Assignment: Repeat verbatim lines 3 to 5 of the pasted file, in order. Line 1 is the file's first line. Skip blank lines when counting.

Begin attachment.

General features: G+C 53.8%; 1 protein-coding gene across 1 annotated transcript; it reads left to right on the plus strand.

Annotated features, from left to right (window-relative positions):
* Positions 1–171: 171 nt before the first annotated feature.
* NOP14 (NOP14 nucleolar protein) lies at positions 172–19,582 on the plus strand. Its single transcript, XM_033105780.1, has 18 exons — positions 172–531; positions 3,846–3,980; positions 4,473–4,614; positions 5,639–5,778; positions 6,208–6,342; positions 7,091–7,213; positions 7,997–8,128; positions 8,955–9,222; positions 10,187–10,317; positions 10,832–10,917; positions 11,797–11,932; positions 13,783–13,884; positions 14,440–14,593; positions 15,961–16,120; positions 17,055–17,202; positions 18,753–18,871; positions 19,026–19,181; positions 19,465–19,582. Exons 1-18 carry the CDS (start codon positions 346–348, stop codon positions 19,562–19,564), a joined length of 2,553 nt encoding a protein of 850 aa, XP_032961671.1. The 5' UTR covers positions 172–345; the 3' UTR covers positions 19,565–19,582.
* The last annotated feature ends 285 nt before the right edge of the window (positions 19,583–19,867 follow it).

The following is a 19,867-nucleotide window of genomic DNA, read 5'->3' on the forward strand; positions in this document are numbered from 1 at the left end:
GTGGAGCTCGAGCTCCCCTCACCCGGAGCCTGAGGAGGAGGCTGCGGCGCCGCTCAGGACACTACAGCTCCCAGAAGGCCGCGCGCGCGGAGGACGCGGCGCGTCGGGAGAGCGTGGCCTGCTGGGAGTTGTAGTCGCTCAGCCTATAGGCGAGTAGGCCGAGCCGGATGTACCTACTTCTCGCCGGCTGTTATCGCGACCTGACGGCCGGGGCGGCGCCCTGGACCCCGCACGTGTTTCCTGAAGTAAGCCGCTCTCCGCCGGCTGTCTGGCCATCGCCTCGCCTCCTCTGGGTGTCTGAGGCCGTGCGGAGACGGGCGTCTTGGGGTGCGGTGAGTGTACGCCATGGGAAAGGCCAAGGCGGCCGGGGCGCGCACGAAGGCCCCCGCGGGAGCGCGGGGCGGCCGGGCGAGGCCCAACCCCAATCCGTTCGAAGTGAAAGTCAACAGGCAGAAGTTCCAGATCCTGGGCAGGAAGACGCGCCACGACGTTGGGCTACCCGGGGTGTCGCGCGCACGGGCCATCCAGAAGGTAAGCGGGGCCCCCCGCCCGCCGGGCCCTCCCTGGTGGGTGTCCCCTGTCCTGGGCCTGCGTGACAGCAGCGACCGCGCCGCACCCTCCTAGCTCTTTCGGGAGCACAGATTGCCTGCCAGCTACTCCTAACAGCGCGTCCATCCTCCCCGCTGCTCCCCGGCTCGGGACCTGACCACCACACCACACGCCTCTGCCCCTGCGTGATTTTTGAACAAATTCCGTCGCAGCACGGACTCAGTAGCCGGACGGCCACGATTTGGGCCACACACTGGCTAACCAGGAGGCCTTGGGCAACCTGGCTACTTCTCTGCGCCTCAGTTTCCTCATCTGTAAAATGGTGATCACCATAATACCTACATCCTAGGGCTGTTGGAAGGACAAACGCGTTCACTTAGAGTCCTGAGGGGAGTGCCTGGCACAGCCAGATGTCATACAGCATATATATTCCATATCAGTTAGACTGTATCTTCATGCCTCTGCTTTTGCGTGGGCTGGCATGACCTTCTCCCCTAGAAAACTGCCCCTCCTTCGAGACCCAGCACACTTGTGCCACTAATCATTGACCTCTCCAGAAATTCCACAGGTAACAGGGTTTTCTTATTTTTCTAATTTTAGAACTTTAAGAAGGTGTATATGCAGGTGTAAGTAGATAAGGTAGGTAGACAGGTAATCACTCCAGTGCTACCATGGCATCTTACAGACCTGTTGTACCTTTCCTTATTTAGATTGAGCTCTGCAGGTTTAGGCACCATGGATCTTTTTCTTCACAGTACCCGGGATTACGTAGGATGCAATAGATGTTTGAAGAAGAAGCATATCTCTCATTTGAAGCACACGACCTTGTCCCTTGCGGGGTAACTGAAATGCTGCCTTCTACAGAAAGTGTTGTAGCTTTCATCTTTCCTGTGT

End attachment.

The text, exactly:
* Positions 1–171: 171 nt before the first annotated feature.
* NOP14 (NOP14 nucleolar protein) lies at positions 172–19,582 on the plus strand. Its single transcript, XM_033105780.1, has 18 exons — positions 172–531; positions 3,846–3,980; positions 4,473–4,614; positions 5,639–5,778; positions 6,208–6,342; positions 7,091–7,213; positions 7,997–8,128; positions 8,955–9,222; positions 10,187–10,317; positions 10,832–10,917; positions 11,797–11,932; positions 13,783–13,884; positions 14,440–14,593; positions 15,961–16,120; positions 17,055–17,202; positions 18,753–18,871; positions 19,026–19,181; positions 19,465–19,582. Exons 1-18 carry the CDS (start codon positions 346–348, stop codon positions 19,562–19,564), a joined length of 2,553 nt encoding a protein of 850 aa, XP_032961671.1. The 5' UTR covers positions 172–345; the 3' UTR covers positions 19,565–19,582.
* The last annotated feature ends 285 nt before the right edge of the window (positions 19,583–19,867 follow it).